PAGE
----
With all of the shit hitting the fan in Ferguson I think it’s a good idea to figure out what one needs to do in order to not get their ass kicked or shot by the police. Fortunately Sunil Dutta, a man who was an officer for the Los Angeles Police Department (LAPD) for 17 years, was kind enough to pen an article explaining exactly that:
Sometimes, though, no amount of persuasion or warnings work on a belligerent person; that’s when cops have to use force, and the results can be tragic. We are still learning what transpired between Officer Darren Wilson and Brown, but in most cases it’s less ambiguous — and officers are rarely at fault. When they use force, they are defending their, or the public’s, safety.
Even though it might sound harsh and impolitic, here is the bottom line: if you don’t want to get shot, tased, pepper-sprayed, struck with a baton or thrown to the ground, just do what I tell you. Don’t argue with me, don’t call me names, don’t tell me that I can’t stop you, don’t say I’m a racist pig, don’t threaten that you’ll sue me and take away my badge. Don’t scream at me that you pay my salary, and don’t even think of aggressively walking towards me. Most field stops are complete in minutes. How difficult is it to cooperate for that long?
Emphasis mine. Did you get that? If an officer uses force, in a majority of cases, it’s the victim’s fault. You see the victim refused to roll over and be an obedient serf so the officer had no other choice but to beat his ass or shoot him! After all police officers truly love us and sometimes we make them do violent things by failing to properly respond to their love. Admittedly there are a few bad apples out there but for the most part cops only beat you because they love you.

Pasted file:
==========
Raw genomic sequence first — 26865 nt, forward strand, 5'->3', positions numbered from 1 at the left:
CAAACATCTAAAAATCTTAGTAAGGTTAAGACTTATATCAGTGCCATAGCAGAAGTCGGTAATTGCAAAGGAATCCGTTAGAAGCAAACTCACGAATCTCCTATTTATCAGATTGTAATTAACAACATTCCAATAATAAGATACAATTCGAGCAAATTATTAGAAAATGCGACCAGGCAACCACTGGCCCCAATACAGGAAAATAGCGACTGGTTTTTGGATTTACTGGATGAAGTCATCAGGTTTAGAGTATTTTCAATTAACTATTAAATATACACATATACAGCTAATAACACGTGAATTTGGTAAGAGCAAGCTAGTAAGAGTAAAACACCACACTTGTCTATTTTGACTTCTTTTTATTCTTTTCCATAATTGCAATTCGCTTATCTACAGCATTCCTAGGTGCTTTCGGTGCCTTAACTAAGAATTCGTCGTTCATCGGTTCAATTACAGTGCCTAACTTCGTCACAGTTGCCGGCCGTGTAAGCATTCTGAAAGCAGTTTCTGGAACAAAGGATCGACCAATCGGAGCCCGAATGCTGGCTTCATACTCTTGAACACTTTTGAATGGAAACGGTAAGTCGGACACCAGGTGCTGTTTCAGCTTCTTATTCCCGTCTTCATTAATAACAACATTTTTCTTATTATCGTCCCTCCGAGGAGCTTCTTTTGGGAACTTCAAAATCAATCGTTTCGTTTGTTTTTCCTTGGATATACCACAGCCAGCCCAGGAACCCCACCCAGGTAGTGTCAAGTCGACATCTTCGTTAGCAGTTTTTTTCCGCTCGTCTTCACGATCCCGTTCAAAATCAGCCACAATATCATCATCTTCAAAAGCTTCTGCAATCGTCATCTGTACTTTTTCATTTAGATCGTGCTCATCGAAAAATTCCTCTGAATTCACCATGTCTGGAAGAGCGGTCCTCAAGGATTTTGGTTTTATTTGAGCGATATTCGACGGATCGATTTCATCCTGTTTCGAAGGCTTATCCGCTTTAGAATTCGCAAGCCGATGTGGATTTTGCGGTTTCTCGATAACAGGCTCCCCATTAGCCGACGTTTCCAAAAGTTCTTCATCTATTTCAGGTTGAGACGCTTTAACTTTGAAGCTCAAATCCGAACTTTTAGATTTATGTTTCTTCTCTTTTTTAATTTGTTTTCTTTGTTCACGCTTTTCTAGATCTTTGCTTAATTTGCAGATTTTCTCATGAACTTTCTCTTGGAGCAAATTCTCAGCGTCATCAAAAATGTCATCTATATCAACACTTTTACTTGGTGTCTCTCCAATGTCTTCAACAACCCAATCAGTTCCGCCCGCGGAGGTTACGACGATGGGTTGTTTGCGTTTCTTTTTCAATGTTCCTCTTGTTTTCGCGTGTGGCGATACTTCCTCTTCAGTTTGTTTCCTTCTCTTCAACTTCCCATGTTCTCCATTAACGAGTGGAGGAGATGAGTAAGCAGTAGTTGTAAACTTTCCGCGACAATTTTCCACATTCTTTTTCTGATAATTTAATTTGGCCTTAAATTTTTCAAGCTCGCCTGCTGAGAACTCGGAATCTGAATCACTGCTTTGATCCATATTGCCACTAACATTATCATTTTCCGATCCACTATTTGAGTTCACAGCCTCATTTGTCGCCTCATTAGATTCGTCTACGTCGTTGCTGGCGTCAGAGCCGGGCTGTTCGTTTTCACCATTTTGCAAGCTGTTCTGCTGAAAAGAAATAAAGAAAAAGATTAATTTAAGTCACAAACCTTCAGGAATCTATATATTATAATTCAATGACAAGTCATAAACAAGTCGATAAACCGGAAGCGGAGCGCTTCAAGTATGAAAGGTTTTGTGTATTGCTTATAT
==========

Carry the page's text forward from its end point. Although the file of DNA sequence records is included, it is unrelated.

Talk about unapologetic victim blaming. Mr. Dutta’s argument can basically be summed up as “Shut up, slave!” It doesn’t surprise me that a 17 year veteran of the LAPD holds this attitude. Although no statistics exist, as far as I know, documenting the reason for police interactions I believe, based on the way laws are enforced, that a vast majority of encounters involve the officer initiating force. A majority of police activity involves extorting money from the populace. We see this in the form of speeding tickets, parking citations, civil forfeitures, fines for drinking alcohol in public parks, littering, and other nonviolent acts. In each of those instances a police officer is approaching a nonviolent individual and threatening them with force (because all laws are ultimately enforced at the point of a gun). In those cases the person approached by police is the victim and the officer is the aggressor.
There is no reason, other than the threat of violence made by an officer, for anybody to be polite to a another person who approaches solely to make a threat. In fact anybody making threats should expect to get an impolite response. Police officers are fortunate that most Americans are polite to a fault. Even when an officer threatens a person that person will usually say a few harsh words, passively resist being kidnapped, or spit in an officer’s face. While police officers often talk about how dangerous their job is in reality they have it pretty easy in this country. Only once in a great while do they have to make good on their threats. Otherwise people blow off a little steam and pay the demanded extortion money.
But, as Mr. Dutta points out, even if your show the slightest amount of displeasure towards a badge-wearing aggressor you risk being pummeled or murdered. And this is somehow the victim’s fault.